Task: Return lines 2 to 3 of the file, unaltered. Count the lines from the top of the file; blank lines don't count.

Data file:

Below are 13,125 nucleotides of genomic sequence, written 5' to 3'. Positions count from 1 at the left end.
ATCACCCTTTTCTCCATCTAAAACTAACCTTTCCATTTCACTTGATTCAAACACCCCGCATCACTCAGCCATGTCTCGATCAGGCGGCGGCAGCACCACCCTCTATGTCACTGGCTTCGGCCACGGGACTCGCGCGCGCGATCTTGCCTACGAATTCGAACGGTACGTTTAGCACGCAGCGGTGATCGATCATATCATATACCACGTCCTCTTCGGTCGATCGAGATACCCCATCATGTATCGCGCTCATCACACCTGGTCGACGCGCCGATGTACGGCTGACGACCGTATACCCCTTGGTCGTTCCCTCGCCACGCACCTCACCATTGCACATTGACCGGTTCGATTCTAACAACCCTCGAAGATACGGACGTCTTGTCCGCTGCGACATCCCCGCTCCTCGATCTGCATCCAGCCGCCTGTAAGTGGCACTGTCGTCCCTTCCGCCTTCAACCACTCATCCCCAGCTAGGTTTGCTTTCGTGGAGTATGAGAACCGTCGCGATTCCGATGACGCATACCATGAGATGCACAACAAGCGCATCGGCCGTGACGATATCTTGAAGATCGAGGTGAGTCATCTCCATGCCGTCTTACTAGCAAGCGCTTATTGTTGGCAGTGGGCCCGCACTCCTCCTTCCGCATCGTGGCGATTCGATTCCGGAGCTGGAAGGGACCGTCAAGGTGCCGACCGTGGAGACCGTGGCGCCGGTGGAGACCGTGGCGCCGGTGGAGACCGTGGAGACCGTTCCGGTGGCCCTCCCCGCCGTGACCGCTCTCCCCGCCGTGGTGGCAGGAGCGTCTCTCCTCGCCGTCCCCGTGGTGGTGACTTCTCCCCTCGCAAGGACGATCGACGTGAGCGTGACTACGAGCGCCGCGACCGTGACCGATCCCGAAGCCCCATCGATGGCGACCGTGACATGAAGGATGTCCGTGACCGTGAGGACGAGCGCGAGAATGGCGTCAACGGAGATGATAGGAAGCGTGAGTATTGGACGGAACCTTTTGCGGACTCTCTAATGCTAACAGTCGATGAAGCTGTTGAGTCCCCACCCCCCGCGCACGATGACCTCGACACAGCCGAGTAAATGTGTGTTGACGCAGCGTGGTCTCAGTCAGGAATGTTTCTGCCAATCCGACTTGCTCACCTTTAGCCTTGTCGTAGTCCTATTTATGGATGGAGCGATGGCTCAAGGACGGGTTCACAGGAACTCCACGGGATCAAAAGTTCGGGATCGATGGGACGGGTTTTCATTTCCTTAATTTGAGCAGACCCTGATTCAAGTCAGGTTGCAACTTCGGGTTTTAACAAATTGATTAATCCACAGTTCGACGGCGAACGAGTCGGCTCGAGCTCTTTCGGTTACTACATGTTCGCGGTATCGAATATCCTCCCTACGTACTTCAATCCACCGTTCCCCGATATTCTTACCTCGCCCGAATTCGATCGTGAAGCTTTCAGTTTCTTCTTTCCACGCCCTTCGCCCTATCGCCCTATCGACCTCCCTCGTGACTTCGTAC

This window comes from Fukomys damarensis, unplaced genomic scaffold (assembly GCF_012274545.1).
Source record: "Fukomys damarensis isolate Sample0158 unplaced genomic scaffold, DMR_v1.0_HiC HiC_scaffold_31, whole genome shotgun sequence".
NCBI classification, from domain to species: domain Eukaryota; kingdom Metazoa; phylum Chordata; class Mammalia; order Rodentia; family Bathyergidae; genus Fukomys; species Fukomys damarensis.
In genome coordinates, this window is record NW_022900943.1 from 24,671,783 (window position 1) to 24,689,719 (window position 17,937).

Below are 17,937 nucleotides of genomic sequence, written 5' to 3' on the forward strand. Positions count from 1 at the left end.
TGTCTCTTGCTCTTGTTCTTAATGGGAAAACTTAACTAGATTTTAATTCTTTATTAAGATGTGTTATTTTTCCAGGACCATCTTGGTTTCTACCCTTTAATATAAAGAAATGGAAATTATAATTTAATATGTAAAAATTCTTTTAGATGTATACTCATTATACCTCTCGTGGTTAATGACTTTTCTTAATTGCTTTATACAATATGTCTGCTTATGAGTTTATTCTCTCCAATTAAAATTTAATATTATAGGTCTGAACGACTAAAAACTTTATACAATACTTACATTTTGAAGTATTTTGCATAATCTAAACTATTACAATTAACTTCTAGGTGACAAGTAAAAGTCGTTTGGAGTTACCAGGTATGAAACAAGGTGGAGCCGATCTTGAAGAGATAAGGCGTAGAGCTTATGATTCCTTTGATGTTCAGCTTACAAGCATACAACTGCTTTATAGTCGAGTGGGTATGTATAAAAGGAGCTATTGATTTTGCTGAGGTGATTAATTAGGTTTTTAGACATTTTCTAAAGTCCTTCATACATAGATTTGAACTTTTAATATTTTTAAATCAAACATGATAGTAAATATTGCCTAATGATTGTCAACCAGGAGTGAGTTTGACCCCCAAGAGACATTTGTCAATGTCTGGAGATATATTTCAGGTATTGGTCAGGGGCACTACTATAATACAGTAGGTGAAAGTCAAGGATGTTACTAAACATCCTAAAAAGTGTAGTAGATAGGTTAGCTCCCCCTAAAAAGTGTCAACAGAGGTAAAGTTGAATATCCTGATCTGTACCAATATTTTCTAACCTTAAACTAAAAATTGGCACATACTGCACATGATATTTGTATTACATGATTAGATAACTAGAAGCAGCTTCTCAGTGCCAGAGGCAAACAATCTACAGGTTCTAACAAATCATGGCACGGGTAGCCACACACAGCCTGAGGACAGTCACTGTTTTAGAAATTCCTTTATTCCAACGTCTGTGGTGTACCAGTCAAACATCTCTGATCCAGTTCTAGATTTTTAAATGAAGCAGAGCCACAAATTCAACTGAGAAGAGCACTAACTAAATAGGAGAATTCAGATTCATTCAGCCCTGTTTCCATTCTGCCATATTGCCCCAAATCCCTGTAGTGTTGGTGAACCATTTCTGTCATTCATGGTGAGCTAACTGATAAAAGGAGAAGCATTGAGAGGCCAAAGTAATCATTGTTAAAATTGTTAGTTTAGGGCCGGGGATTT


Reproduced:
ATCACCCTTTTCTCCATCTAAAACTAACCTTTCCATTTCACTTGATTCAAACACCCCGCATCACTCAGCCATGTCTCGATCAGGCGGCGGCAGCACCACCCTCTATGTCACTGGCTTCGGCCACGGGACTCGCGCGCGCGATCTTGCCTACGAATTCGAACGGTACGTTTAGCACGCAGCGGTGATCGATCATATCATATACCACGTCCTCTTCGGTCGATCGAGATACCCCATCATGTATCGCGCTCATCACACCTGGTCGACGCGCCGATGTACGGCTGACGACCGTATACCCCTTGGTCGTTCCCTCGCCACGCACCTCACCATTGCACATTGACCGGTTCGATTCTAACAACCCTCGAAGATACGGACGTCTTGTCCGCTGCGACATCCCCGCTCCTCGATCTGCATCCAGCCGCCTGTAAGTGGCACTGTCGTCCCTTCCGCCTTCAACCACTCATCCCCAGCTAGGTTTGCTTTCGTGGAGTATGAGAACCGTCGCGATTCCGATGACGCATACCATGAGATGCACAACAAGCGCATCGGCCGTGACGATATCTTGAAGATCGAGGTGAGTCATCTCCATGCCGTCTTACTAGCAAGCGCTTATTGTTGGCAGTGGGCCCGCACTCCTCCTTCCGCATCGTGGCGATTCGATTCCGGAGCTGGAAGGGACCGTCAAGGTGCCGACCGTGGAGACCGTGGCGCCGGTGGAGACCGTGGCGCCGGTGGAGACCGTGGAGACCGTTCCGGTGGCCCTCCCCGCCGTGACCGCTCTCCCCGCCGTGGTGGCAGGAGCGTCTCTCCTCGCCGTCCCCGTGGTGGTGACTTCTCCCCTCGCAAGGACGATCGACGTGAGCGTGACTACGAGCGCCGCGACCGTGACCGATCCCGAAGCCCCATCGATGGCGACCGTGACATGAAGGATGTCCGTGACCGTGAGGACGAGCGCGAGAATGGCGTCAACGGAGATGATAGGAAGCGTGAGTATTGGACGGAACCTTTTGCGGACTCTCTAATGCTAACAGTCGATGAAGCTGTTGAGTCCCCACCCCCCGCGCACGATGACCTCGACACAGCCGAGTAAATGTGTGTTGACGCAGCGTGGTCTCAGTCAGGAATGTTTCTGCCAATCCGACTTGCTCACCTTTAGCCTTGTCGTAGTCCTATTTATGGATGGAGCGATGGCTCAAGGACGGGTTCACAGGAACTCCACGGGATCAAAAGTTCGGGATCGATGGGACGGGTTTTCATTTCCTTAATTTGAGCAGACCCTGATTCAAGTCAGGTTGCAACTTCGGGTTTTAACAAATTGATTAATCCACAGTTCGACGGCGAACGAGTCGGCTCGAGCTCTTTCGGTTACTACATGTTCGCGGTATCGAATATCCTCCCTACGTACTTCAATCCACCGTTCCCCGATATTCTTACCTCGCCCGAATTCGATCGTGAAGCTTTCAGTTTCTTCTTTCCACGCCCTTCGCCCTATCGCCCTATCGACCTCCCTCGTGACTTCGTAC

This window comes from Fukomys damarensis, unplaced genomic scaffold (assembly GCF_012274545.1).